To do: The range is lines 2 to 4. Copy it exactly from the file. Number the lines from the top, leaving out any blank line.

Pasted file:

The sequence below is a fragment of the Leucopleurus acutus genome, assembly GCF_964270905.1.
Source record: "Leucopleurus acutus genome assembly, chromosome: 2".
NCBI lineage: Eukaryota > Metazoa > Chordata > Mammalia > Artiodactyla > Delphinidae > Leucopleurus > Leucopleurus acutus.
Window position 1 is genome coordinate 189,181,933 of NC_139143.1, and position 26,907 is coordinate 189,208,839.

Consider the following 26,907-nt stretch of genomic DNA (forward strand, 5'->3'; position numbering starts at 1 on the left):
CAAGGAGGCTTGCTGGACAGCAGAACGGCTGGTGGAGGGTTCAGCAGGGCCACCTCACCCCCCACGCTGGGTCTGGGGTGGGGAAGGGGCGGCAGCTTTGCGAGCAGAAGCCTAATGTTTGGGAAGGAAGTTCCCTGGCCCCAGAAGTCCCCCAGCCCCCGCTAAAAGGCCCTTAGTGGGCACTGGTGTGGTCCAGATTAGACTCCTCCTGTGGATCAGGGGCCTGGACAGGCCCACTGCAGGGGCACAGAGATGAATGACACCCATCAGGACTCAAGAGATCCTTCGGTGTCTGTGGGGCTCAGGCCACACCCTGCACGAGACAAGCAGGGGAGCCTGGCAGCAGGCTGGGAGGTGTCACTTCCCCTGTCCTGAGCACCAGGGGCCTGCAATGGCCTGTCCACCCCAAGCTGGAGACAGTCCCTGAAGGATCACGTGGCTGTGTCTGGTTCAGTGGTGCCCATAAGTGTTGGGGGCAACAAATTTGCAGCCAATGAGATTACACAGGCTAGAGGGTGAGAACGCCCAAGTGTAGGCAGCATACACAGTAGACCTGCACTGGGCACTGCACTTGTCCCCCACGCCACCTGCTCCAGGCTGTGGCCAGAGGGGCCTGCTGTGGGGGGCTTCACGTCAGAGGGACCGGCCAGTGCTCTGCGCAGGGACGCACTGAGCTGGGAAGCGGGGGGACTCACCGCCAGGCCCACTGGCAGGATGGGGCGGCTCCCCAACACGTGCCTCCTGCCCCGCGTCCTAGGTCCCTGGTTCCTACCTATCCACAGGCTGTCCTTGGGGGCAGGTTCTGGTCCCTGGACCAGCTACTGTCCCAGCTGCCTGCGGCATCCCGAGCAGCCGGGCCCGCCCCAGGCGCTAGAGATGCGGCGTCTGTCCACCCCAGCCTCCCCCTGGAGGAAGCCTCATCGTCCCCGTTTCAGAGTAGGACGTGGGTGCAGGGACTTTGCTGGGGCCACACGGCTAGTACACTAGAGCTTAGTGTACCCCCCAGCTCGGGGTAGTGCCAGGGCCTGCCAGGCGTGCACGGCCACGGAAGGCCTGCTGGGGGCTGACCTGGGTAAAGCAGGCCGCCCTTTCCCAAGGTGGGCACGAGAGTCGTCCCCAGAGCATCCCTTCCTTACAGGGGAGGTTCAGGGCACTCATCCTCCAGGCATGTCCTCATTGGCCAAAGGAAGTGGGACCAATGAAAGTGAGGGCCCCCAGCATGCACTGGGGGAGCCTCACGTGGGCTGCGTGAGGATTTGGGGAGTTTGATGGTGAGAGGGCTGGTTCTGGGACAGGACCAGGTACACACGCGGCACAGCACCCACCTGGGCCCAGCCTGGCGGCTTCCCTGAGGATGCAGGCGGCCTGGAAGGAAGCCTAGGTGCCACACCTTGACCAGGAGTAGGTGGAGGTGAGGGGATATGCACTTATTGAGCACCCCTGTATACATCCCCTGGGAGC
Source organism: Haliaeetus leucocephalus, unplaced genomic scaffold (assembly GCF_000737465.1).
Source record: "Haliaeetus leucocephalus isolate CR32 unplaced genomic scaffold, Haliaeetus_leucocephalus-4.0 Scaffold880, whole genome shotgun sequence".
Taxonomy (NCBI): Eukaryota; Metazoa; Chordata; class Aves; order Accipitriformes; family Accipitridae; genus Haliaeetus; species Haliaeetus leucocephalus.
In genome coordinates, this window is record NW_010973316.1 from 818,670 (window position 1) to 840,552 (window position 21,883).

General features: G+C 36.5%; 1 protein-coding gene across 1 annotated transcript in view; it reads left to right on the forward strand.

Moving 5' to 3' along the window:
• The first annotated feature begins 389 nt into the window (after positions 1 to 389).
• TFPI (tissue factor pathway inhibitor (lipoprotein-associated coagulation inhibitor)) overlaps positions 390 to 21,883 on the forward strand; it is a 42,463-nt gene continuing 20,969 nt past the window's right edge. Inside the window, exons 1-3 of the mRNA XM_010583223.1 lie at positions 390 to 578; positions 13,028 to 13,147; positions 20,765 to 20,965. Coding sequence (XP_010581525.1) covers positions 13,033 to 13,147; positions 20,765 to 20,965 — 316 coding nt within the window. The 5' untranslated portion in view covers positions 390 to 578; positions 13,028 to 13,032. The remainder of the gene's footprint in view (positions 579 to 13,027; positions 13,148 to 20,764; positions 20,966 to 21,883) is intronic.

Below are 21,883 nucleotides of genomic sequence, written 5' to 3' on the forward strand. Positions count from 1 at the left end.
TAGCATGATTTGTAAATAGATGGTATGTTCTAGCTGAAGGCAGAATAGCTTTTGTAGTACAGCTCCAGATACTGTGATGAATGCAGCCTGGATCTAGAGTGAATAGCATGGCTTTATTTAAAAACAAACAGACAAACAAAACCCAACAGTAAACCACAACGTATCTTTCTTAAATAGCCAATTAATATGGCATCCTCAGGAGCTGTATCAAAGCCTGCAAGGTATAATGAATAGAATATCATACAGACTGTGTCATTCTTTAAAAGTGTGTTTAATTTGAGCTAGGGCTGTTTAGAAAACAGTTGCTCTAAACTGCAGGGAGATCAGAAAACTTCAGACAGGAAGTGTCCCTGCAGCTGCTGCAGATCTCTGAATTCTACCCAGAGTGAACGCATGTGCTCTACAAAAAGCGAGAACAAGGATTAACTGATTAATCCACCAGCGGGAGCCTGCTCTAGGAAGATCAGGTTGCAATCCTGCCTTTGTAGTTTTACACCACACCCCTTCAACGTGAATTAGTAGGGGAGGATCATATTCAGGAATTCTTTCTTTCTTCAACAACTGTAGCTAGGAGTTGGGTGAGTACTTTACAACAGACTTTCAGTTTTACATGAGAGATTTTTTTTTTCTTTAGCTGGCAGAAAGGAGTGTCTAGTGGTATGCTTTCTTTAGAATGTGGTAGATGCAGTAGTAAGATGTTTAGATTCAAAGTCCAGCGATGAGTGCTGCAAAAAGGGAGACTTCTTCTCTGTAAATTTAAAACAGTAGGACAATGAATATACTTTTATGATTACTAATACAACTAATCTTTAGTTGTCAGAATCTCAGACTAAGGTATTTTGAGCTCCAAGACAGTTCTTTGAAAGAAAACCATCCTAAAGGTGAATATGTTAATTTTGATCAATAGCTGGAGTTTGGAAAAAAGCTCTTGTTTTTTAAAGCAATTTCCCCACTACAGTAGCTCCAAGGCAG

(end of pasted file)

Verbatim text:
Source record: "Leucopleurus acutus genome assembly, chromosome: 2".
NCBI lineage: Eukaryota > Metazoa > Chordata > Mammalia > Artiodactyla > Delphinidae > Leucopleurus > Leucopleurus acutus.
Window position 1 is genome coordinate 189,181,933 of NC_139143.1, and position 26,907 is coordinate 189,208,839.